However when you weigh these diseases against Covid 19 where only a tiny proportion of our total population have died, I understand why it is of low priority in most African countries.

JR Stoker
JR Stoker
11 months ago
Reply to  Iris C

There can be no argument as to the appalling problems which Africa faces, especially in health. The West really needs to do a lot more to assist the people of that continent. That is what T Blair is suggesting, albeit with Covid at this point, which as we know is not that a major a problem – except to people who have underlying health conditions. Which is particularly so in parts of Africa.
Nor should we politically interfere, though we should be supporting those national governments which promote democracy, liberty, education, peace, and enterprise.

James Joyce
James Joyce
11 months ago
Reply to  JR Stoker

The West should do nothing of the sort–it can only end badly: Iraq, Afghanistan. Africa, writ large, needs to solve it’s own problems, starting with corruption.
Enough with the white saviors. Let Africa sink or swim on its own.

JR Stoker
JR Stoker
11 months ago

Is he? And is he? Any proof that you would care to show us?

JR Stoker
JR Stoker
11 months ago

That article is over 12 years old!

Will R
Will R
11 months ago
Reply to  JR Stoker

So? Pretty unlikely he’s changed for the better….

Tom Watson
Tom Watson
11 months ago
Reply to  JR Stoker

Where to begin?

JR Stoker
JR Stoker
11 months ago
Reply to  Tom Watson

Somewhere, would be a start!

Tom Watson
Tom Watson
11 months ago
Reply to  JR Stoker

I’d start with Iraq, there’s enough there to last a while. Cares a great deal about the world indeed – pity for the world!

Paul Smithson
Paul Smithson
11 months ago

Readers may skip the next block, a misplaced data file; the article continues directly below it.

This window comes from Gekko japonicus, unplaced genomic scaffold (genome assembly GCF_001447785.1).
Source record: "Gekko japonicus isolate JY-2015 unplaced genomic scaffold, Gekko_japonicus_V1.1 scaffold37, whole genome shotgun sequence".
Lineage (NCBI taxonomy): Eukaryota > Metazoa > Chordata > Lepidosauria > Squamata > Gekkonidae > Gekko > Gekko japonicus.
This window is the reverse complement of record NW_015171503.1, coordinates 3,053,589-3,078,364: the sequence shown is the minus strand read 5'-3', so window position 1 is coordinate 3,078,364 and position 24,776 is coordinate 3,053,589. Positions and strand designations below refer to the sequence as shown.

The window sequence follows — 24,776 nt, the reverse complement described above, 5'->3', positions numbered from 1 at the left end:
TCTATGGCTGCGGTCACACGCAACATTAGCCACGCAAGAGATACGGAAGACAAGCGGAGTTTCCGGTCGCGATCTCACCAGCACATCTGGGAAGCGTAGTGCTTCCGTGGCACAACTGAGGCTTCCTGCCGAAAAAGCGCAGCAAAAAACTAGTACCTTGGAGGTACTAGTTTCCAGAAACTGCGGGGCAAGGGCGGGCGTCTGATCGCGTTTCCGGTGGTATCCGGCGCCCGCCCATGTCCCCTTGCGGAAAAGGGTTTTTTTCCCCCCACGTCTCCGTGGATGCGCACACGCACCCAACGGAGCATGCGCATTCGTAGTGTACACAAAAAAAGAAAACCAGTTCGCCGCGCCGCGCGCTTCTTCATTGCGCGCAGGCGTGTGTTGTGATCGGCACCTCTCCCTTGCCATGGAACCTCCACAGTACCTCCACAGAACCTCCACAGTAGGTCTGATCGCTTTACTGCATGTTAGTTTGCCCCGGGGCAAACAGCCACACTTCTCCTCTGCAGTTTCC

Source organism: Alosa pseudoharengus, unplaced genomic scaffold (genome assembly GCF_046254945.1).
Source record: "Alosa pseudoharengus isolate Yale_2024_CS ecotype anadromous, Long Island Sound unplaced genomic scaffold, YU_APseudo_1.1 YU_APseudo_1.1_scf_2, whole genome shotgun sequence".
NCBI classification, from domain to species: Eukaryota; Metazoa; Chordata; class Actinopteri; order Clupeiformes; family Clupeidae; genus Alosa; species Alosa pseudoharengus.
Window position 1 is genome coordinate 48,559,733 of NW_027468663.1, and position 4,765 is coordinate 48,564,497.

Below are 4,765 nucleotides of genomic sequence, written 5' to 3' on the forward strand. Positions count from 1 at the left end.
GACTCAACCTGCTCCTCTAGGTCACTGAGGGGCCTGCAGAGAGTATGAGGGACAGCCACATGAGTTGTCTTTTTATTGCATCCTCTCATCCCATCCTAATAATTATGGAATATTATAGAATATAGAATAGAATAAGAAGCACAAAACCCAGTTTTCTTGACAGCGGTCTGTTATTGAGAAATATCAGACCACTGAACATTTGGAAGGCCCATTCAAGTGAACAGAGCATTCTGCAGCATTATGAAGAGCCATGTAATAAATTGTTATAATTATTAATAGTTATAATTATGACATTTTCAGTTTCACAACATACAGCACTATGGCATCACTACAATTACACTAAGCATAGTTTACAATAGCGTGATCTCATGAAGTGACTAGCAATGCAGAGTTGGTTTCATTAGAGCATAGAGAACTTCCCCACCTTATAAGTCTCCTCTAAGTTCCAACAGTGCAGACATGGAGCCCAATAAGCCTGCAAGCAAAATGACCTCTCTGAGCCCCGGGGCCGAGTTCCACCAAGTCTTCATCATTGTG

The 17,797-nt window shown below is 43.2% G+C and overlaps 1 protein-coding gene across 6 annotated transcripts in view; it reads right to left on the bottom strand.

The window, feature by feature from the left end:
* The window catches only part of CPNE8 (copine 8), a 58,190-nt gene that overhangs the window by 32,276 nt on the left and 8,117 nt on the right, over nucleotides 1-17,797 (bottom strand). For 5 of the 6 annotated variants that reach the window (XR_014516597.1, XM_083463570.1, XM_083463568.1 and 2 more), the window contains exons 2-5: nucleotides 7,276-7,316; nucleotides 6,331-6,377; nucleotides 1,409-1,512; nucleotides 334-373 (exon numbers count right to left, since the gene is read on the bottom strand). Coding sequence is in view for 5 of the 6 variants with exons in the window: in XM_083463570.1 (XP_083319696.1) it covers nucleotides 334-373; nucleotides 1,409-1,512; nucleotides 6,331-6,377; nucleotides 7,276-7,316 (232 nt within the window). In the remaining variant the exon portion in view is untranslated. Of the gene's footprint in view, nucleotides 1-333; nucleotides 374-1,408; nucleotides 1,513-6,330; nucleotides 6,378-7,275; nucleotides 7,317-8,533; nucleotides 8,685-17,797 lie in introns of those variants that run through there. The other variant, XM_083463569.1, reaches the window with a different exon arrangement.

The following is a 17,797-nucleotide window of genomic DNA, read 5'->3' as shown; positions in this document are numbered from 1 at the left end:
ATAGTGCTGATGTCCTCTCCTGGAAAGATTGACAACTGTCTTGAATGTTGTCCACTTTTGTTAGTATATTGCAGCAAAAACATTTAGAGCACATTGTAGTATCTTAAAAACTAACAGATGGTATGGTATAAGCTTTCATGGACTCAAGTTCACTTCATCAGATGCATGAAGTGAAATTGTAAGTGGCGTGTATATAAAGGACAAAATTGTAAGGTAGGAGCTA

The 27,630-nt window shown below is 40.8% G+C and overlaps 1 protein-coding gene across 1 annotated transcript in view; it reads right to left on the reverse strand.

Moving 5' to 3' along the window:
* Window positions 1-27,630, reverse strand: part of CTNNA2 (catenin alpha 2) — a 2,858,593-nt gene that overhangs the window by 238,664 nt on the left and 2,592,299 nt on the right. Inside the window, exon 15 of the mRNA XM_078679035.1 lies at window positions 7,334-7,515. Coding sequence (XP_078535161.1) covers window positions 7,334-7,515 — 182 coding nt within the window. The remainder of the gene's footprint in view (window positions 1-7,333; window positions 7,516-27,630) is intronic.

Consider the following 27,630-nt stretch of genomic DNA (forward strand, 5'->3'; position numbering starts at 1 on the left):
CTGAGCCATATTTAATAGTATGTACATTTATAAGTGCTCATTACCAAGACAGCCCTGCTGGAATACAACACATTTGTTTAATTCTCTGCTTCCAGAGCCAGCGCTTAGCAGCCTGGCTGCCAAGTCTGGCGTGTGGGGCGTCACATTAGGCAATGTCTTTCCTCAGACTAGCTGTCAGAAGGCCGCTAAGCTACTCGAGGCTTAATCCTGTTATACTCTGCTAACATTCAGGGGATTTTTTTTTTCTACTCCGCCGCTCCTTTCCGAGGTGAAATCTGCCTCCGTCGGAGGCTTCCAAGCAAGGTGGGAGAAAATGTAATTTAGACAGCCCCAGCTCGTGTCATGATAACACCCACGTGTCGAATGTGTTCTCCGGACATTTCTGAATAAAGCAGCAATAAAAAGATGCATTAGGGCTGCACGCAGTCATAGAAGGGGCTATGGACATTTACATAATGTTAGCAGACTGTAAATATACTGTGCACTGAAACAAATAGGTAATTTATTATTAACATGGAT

Reply to  JR Stoker

I was going to give it a thumbs down and then I realised Peter was being facetious.

Adrian Maxwell
Adrian Maxwell
11 months ago
Reply to  JR Stoker

A serious question, if that is what it is, deserves a serious answer. In no particular order – his betrayal of Gordon Brown, his relationship with Bill Clinton and then George Bush. His relationship with Kazakstan, Rupert Murdoch, the devaluing of UK politics by his presidential style and the promotion of Peter Mandelson and Alistair Campbell, his friendship with Gadaffi, abolishing the Primary Purpose Rule, the Dodgy Dossier (the general term encompassing the allegation that he is a War Criminal), the self-referential and now ignominious Faith Foundation. Replaced, as his attention turns to Africa, by another foundation, his promiscuity with divinity (to paraphrase Giles Fraser’s description of Boris Johnson). The list could go on. There is a deep-rooted perception that this is a man who will do or say anything he thinks will bring him personal kudos. That, combined with a genuine and righteous drive to opinionate on everything leads others to consider him a dangerous kinda guy.   

Jerry Mee-Crowbin
Jerry Mee-Crowbin
11 months ago
Reply to  Adrian Maxwell

Yes, personal kudos and meanwhile lining his pockets.

James Joyce
James Joyce
11 months ago
Reply to  JR Stoker

Because he has a white savior complex. I’m from the government and I’m here to help…..
Tony can LET’S GO BRANDON!

Glyn Reed
Glyn Reed
11 months ago
Reply to  JR Stoker

Give us a break. Blair is an agent of the dark side everyone knows that. Have a look and see how many millions the Blair Foundation received from the Gates Foundation.